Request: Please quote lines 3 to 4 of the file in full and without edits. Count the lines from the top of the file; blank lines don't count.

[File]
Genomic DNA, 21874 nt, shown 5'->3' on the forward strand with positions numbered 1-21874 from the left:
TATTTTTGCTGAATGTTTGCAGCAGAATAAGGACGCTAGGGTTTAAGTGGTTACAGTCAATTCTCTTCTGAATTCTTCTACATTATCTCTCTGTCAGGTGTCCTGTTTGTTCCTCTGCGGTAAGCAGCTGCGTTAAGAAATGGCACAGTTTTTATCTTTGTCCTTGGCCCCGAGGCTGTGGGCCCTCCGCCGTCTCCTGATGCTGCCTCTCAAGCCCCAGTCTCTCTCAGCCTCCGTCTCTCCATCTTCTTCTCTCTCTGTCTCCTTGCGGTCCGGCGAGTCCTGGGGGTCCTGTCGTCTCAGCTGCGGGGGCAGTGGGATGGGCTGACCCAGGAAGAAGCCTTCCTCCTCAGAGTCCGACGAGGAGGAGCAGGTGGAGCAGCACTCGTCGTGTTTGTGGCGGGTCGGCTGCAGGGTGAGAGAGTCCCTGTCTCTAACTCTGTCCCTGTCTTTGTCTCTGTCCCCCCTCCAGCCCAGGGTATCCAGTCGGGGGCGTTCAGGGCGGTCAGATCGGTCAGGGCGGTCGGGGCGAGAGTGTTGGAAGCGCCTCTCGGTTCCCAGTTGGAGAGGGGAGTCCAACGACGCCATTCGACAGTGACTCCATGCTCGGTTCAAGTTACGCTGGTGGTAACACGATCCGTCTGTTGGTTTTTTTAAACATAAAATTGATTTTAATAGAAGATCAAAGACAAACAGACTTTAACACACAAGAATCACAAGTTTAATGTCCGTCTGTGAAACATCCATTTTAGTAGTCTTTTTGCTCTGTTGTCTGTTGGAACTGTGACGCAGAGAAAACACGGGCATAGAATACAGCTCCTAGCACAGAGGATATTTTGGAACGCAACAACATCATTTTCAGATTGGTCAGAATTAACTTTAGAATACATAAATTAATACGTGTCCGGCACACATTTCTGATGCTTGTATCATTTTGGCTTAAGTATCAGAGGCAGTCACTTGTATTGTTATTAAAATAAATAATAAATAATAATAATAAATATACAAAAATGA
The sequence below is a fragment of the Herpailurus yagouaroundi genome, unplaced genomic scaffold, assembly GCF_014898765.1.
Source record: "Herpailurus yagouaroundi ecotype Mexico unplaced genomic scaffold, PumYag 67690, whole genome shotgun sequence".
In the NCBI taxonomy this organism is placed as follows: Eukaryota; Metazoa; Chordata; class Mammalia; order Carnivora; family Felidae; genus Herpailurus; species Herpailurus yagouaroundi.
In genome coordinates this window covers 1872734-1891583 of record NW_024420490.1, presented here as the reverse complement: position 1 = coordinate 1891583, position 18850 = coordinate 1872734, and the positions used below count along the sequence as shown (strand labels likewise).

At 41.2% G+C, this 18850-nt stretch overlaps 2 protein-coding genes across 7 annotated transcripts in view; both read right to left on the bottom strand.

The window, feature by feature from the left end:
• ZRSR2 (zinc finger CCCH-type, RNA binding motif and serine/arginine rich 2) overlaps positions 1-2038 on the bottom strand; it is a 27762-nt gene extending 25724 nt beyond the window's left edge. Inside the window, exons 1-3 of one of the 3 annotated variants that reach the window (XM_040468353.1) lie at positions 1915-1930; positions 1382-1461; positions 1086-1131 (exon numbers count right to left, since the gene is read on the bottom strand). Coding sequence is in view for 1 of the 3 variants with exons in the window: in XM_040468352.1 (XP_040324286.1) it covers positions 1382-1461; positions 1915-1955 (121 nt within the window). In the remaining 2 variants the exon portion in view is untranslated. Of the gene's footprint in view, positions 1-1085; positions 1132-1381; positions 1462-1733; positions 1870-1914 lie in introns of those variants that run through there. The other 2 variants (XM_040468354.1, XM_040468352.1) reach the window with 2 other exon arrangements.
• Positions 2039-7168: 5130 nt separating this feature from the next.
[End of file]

The sequence below is a fragment of the Herpailurus yagouaroundi genome, unplaced genomic scaffold, assembly GCF_014898765.1.
Source record: "Herpailurus yagouaroundi ecotype Mexico unplaced genomic scaffold, PumYag 67690, whole genome shotgun sequence".